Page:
“Let’s say that I’m working with a couple and one spouse is older and we’re going to do a $50,000 conversion. Let’s do $49,000 for the older spouse and $1,000 for the younger spouse to start the clock on the five-year rule with the Roth. Why wouldn’t you do that?” – Logan DeGraeve

What’s Your Required Beginning Date When You Hit Your RMD Age?

Now that we’ve outlined a scenario of how to control your taxes, let’s get back to figuring out your RMD age and what rules you need to follow for RMDs. Up until the SECURE Act passed, your RMD age was the year you turned 70½. Congress made this as confusing as possible. So, if you were born between January 1 and June 30, you had to start taking RMDs at 70. Anyone who was born between July 1 and December 31 didn’t need to start taking RMDs until they were 71.

How the RMD Age Changed with the SECURE Act and SECURE 2.0

The SECURE Act changed the RMD age to 72. And then SECURE 2.0 changed the RMD age to 73. If Congress doesn’t make any changes between now and 2033, the RMD age will be pushed back again to 75 in 2033. So, those of you who turn 72 in 2023 get an extra year before needing to take your first RMD.

“Let’s go to 2022 because we’re running up on a deadline. If you turned 72 in 2022, you have until April 1, 2023, to do this RMD. So, you have about a week.” – Logan DeGraeve

Did what Logan said confuse you (or make you panic if you turned 72 last year)? Let’s clarify that April 1 date. If you turned 72 in 2022, you need to take your first RMD by April 1, 2023. But that might not be all. If you waited until 2023 to take your first RMD, you must take another RMD by the end of the year.

Look at that from a tax planning perspective. A lot of times, it doesn’t make sense to take two RMDs in one year. But sometimes it does. At the end of the day, you need to make sure your taking your RMDs on time to avoid any penalties.

If you’ve downloaded our 2023 Retirement Planning Calendar, you already know that April 1 is one of the dates that highlighted because of RMDs. The goal of our 2023 Retirement Planning Calendar is to make sure that you’re aware of things like your RMD age and other important dates, events, and age-related milestones that can impact your retirement. Make sure to download your copy below if you don’t already have a copy.

2023 Retirement Planning Calendar

Taking Advantage of an Opportunity

With the RMD age changing from 72 to 73 thanks to SECURE 2.0, we don’t want people to simply be excited that they get to delay taking RMDs by a year. Yes, it’s exciting, but only if you take advantage of the opportunity at hand. If you don’t do any planning, all you’re doing is hurting yourself. Hypothetically, your IRA balance should increase (we don’t know what the market will do this year, for sure).

If you turn 73 this year, you must take your first RMD by April 1, 2024. That’s because April 1 of the year after you turn 73 is now your Required Beginning Date.

Beneficiary Rules for Required Minimum Distributions

Hopefully, these rules surrounding RMDs and the RMD age are making some sense to you. Because we’re not quite done yet. There is another set of RMD rules for beneficiaries of 401(k)s or IRAs. These rules can be even more confusing.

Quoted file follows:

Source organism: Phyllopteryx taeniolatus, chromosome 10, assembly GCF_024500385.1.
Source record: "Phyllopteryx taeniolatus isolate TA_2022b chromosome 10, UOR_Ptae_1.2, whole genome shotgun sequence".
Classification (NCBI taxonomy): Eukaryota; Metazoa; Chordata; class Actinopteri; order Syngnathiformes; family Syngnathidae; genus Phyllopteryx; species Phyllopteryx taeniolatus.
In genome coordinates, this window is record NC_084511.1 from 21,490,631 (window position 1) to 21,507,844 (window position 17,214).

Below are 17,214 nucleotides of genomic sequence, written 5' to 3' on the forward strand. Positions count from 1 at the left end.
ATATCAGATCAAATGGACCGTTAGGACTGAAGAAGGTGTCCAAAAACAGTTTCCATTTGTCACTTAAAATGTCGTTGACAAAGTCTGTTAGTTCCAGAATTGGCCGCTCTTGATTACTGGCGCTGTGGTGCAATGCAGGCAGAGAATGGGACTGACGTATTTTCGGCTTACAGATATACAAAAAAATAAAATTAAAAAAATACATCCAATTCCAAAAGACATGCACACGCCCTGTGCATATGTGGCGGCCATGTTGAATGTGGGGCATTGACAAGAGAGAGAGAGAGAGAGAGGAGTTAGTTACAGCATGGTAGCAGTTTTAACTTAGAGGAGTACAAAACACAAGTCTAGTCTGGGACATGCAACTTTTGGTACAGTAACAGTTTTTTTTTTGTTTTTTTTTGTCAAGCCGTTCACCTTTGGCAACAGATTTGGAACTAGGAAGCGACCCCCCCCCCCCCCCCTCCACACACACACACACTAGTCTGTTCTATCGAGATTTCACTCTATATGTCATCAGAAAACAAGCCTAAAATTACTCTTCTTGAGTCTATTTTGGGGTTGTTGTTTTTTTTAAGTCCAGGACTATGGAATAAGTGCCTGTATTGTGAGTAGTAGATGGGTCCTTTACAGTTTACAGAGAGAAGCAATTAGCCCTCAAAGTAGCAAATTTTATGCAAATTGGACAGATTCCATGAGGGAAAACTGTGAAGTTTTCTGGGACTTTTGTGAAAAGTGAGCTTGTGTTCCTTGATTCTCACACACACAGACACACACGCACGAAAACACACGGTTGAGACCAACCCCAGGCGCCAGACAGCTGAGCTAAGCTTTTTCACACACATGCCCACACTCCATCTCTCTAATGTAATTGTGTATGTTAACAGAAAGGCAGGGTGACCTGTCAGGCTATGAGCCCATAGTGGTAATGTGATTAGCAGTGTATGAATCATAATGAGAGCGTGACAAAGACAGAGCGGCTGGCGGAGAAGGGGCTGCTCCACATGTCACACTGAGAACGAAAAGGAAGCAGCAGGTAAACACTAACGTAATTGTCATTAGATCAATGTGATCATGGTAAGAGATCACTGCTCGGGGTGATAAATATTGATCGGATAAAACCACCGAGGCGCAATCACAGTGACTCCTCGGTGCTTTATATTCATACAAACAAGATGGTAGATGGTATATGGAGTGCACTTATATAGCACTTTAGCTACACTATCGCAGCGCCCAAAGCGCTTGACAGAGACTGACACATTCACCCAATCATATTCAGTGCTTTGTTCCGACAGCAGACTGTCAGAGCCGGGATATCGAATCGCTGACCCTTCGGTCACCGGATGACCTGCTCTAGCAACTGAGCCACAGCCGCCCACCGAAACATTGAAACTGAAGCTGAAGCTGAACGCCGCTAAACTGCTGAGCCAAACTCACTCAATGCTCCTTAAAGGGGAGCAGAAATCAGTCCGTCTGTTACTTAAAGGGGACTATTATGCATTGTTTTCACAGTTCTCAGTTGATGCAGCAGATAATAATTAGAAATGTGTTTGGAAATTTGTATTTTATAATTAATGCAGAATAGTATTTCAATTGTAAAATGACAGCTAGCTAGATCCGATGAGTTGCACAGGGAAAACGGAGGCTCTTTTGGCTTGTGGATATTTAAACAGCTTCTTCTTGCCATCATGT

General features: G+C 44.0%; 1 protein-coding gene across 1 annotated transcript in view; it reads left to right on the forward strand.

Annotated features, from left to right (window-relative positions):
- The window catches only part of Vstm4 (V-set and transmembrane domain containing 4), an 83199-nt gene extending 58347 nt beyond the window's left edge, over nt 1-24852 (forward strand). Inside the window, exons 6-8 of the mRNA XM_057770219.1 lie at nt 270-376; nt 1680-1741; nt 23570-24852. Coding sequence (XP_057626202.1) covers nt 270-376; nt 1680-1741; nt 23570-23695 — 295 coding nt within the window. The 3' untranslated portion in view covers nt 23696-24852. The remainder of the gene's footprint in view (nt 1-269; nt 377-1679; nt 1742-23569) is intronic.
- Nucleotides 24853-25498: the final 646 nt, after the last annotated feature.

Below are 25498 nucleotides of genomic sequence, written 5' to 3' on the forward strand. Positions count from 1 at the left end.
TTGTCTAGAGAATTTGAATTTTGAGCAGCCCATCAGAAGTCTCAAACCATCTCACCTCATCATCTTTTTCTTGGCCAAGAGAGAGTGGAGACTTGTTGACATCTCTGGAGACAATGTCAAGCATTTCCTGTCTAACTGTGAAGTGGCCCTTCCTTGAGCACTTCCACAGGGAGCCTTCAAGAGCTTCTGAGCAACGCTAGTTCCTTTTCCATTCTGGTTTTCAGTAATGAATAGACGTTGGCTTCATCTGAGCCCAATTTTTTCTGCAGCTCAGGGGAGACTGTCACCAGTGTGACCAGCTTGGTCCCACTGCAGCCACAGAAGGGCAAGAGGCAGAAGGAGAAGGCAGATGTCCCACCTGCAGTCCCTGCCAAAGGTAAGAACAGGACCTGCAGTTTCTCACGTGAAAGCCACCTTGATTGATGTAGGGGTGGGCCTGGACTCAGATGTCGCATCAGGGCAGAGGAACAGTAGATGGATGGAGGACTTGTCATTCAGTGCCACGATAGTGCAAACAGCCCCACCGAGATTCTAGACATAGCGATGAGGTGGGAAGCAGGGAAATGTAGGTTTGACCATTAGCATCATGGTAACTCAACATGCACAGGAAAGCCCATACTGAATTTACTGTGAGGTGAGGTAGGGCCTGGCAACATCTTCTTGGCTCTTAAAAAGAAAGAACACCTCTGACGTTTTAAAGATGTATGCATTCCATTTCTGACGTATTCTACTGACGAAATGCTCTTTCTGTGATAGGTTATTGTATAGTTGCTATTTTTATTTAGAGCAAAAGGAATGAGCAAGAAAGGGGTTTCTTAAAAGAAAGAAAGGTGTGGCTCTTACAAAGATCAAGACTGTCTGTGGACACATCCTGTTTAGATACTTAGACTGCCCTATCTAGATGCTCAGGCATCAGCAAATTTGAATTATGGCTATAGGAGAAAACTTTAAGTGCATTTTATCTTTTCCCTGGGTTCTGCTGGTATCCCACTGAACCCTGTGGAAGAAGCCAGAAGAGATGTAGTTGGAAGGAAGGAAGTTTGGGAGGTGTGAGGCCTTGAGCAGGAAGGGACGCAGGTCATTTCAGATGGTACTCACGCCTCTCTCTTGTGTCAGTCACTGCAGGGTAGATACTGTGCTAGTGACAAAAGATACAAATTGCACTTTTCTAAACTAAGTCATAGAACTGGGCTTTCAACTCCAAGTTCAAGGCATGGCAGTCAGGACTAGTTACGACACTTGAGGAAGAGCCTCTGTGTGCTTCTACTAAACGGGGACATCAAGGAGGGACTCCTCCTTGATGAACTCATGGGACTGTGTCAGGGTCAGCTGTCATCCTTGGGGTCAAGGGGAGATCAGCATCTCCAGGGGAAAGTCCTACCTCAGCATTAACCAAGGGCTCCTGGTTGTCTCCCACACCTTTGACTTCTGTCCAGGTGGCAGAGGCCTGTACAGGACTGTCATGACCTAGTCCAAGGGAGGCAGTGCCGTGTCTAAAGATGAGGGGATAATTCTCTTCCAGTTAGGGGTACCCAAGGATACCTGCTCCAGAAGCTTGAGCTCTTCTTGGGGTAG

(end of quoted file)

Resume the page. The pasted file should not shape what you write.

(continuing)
Inheriting a Tricky Tax Situation

If you inherited an IRA and the individual that you inherited the IRA from turns 73 this year, you can inherit that IRA as a child or grandchild and use the 10-year rule and not make RMDs on it. However, you must empty the account within that 10-year period.

“The rule says that if you’re inheriting, the person has to have died after their Required Beginning Date in order for you as the beneficiary to need to start doing RMDs when you inherit the IRA. If they die after their Required Beginning Date, you as the beneficiary must take RMDs every year for that 10-year period and the account must be fully depleted by the end of the 10th year.” – Dean Barber

A Big Problem That Could Arise During Your Peak Earning Years

Now, think about this. When do most people inherit money? It’s during their peak earning years. Let’s go over another quick example to explain why that’s important.

“Let’s say that you and your spouse are in your 50s and making a combined $300,000. Your mom and dad pass away and you inherit a $2 million IRA. Now, your household income is going to be around $500,000 a year. That’s a huge problem. Instead of your mom and dad paying taxes on that and doing Roth conversions when rates were low at 12%, you could be paying it at 32%.” – Logan DeGraeve

There are a lot of instances where the beneficiaries of IRAs are going to be forced to take money out of their IRAs during their peak earning years. They’re going to pay more taxes on that money than their parents ever saved and at a higher rate than their parents ever earned at when they were putting money into the IRAs. That’s why you need to be thinking about RMDs as you’re building your retirement plan.

Managing Your Tax Brackets

Let’s say that you’re 55 and planning to retire at 60. You’re already projecting what those IRA dollars are going to be worth at 75 (it’s 75 and not 73 because the RMD age is moving to 75 in 2033). You’re going to look at that assumed value of the IRA in the future to determine what the RMD is going to be. What did that do to the taxability of your Social Security, other qualified dividends, and capital gains? You need to start doing some planning to make sure that number is as low as possible. You do that by managing your tax brackets.

Dean, Bud Kasper, and our Director of Tax Corey Hulstein discussed bracket management a couple of weeks ago on America’s Wealth Management Show. If you missed it, go check that episode (What Is Tax Planning?) out on our YouTube channel.

“Bracket management simply means that when you’re in retirement, you need to understand the tax brackets you’re in versus what tax brackets you’re in in the future. It’s about getting as much money out as possible while you’re in those lower brackets, knowing that you’ll be in a higher tax bracket in the future.” – Dean Barber

What If You Suddenly Become a Single Tax Filer and You’re RMD Age?